Balance between safety and speed configuration ?

I installed the Comodo Firewall ( without defense + )

If i open my firewall then click behaviour settings > advanced , you see ,

  • Protect ARP Cache
  • Block gratuitous ARP - Packets
  • Protocol Analyse
  • Monitor NDIS protocols different then TCP/IP

i translate it from netherlands to english , i live in netherlands.

What do you enable of those 4 things , and what is overkill and slows down your pc ?

The determination of whether to enable these options will, to some extent, depend upon your environment and the perceived level of risk. As is the case with any attempt to manipulate packets, there will likely be a trade off between usability/performance and security.

For the ARP options, you should first consider the nature of the protocol. ARP is a broadcast based protocol, which means it will be contained by routers. If you have a router between you and the Internet, then enabling these options will not provide much benefit. Likewise, if you perceive a risk of ARP poisoning between you and the first router of your ISP, then you may consider these as useful additions.

Protocol analysis is potentially useful, but I’d advise against enabling this option on a permanent basis. Essentially, protocol analysis is a primitive form of Intrusion Detection (I’m uncertain at which layers the CIS implementation works) This means that every packet will be examined to determine if there are any irregularities. Some have found that enabling this option can cause certain applications to work incorrectly.

NDIS is a specification that allows a variety of protocols to run concurrently over the same Network Interface card, for example you are more than likely running TCP/IP over Ethernet, but there other options, such as Token Ring or FDDI, ATM and others. If you wished to monitor these other protocols or suspected such were running on your network, you may wish to enable this option.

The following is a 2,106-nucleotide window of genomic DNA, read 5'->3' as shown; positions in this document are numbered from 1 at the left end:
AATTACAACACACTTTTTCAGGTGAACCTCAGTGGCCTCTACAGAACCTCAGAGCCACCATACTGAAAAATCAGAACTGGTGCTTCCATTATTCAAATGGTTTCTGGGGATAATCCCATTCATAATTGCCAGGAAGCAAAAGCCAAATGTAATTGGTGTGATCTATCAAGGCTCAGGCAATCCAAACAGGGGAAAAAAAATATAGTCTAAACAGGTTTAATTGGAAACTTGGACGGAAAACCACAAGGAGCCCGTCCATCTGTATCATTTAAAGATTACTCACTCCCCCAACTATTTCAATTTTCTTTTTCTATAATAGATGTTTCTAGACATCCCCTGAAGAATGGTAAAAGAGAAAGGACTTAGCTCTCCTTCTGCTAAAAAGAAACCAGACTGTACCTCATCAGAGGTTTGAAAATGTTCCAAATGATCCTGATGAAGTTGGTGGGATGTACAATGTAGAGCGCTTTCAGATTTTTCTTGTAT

Personally, unless you have very specific reasons for doing so, I’d leave the default settings on this tab as they are.


It occurred to me that I should mention something about fragmentation, even though you didn’t ask, it is one of the options.

Fragmentation is an integral part of Internet communication, this is why we have Path MTU and ICMP Type 3 code 4 (fragmentation needed and Don’t fragment) Essentially, when a packet is sent from point A to point B, there is a strong likelihood the packet will traverse one or more routers. When the packet reaches any given router it must be determined if the packet can be forwarded. One of the considerations is the size of the packet. If it’s to large it will be dropped and the router will send an ICMP message to the originator. Essentially this instructs the sender to reduce the assumed MTU size for all future packets on that route.

Once again, if you have a router, you can forget uncheck this box. Also, others have reported issues when this is enabled, with certain types of application.